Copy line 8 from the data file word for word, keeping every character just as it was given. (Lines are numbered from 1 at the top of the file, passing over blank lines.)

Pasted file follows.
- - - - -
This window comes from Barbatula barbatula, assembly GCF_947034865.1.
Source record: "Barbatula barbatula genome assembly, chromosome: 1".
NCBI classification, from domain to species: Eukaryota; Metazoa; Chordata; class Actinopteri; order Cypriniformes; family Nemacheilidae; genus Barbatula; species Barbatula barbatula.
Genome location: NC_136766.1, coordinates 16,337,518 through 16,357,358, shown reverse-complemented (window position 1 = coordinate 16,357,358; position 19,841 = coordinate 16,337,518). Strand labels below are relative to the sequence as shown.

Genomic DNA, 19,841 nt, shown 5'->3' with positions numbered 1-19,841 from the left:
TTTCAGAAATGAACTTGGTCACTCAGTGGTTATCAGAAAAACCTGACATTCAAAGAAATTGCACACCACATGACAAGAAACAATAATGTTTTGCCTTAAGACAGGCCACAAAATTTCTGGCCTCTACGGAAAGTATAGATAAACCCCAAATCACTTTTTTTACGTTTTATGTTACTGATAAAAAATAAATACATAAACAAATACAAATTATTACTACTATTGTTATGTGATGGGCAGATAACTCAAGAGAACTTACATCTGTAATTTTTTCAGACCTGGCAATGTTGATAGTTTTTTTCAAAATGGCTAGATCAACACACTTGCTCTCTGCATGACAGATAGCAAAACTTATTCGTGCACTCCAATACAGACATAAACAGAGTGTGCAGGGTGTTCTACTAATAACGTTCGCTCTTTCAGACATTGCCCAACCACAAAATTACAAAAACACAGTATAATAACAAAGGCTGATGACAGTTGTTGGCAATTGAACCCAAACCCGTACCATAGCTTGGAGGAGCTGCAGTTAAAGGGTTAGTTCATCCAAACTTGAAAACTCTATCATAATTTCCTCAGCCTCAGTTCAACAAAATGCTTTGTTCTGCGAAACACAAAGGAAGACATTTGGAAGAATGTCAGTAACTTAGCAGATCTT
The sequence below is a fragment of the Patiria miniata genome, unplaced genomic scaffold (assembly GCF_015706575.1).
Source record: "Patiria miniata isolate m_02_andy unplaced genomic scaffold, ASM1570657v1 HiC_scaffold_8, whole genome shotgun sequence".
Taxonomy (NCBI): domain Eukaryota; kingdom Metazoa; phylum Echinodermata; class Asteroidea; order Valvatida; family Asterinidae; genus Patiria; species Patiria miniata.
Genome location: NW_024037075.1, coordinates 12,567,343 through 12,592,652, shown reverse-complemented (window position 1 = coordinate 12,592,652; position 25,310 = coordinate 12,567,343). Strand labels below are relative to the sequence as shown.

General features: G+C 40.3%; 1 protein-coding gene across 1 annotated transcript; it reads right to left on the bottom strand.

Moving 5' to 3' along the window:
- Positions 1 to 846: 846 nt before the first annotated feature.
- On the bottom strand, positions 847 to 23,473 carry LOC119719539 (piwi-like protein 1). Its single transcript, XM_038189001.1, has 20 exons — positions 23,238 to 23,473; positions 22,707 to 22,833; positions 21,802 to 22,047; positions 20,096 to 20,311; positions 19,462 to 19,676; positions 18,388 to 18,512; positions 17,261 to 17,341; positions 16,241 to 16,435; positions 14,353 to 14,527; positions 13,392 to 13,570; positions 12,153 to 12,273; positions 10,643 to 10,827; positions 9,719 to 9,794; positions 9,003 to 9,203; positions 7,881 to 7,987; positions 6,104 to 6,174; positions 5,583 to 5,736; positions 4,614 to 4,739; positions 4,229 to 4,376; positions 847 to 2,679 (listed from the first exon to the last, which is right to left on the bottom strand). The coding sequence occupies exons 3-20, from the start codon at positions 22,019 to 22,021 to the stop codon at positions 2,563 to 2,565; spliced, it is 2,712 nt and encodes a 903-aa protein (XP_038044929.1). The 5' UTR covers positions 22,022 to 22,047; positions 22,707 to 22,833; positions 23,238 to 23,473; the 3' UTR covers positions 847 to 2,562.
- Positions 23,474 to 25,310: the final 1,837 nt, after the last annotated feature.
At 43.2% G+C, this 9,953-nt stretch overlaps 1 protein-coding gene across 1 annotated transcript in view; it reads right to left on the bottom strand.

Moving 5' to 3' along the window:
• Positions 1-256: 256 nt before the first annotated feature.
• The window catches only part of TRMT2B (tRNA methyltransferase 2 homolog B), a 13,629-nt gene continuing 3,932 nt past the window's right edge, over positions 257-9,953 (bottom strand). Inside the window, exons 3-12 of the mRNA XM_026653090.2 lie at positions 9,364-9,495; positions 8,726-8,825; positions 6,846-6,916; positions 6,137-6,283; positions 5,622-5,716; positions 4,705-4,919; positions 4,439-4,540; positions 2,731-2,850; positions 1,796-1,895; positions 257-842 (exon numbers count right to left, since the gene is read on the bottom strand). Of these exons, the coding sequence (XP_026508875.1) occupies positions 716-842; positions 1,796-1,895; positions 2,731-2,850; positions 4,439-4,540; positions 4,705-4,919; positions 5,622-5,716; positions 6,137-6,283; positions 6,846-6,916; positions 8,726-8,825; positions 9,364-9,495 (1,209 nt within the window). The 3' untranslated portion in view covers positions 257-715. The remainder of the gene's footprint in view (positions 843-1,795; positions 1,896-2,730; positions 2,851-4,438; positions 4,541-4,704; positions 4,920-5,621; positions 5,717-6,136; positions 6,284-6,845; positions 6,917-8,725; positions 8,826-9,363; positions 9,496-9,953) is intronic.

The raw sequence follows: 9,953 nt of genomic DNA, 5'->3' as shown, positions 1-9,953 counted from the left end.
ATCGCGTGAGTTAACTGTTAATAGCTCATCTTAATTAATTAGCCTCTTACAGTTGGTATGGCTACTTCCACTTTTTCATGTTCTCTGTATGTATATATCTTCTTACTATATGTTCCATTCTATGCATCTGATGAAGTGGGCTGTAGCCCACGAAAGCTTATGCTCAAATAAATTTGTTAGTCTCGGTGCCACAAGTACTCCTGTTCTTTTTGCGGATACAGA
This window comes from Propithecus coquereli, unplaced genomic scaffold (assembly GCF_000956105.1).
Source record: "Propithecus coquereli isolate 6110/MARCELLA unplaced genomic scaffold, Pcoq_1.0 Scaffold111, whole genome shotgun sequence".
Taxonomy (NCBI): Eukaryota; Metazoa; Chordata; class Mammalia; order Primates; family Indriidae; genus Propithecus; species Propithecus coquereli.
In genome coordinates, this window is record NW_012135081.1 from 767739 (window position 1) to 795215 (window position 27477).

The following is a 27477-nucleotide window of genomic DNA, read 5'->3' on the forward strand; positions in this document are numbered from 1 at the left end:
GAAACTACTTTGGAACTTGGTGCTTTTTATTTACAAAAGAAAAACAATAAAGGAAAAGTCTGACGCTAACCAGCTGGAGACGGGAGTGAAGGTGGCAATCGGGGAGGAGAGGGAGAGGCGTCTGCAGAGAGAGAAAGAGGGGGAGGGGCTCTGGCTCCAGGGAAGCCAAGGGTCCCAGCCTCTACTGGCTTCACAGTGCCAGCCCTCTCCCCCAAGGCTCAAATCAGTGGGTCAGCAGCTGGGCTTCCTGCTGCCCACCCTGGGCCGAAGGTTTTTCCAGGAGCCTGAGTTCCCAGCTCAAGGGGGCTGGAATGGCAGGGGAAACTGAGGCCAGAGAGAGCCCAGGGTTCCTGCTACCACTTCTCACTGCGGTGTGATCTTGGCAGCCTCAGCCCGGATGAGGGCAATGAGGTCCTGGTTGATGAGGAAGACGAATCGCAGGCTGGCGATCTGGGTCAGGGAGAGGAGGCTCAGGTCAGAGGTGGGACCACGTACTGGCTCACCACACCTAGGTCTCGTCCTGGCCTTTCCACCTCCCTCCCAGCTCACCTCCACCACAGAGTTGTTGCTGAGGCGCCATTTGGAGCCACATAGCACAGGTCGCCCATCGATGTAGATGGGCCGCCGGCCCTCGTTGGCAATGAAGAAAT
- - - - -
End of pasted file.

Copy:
Source record: "Patiria miniata isolate m_02_andy unplaced genomic scaffold, ASM1570657v1 HiC_scaffold_8, whole genome shotgun sequence".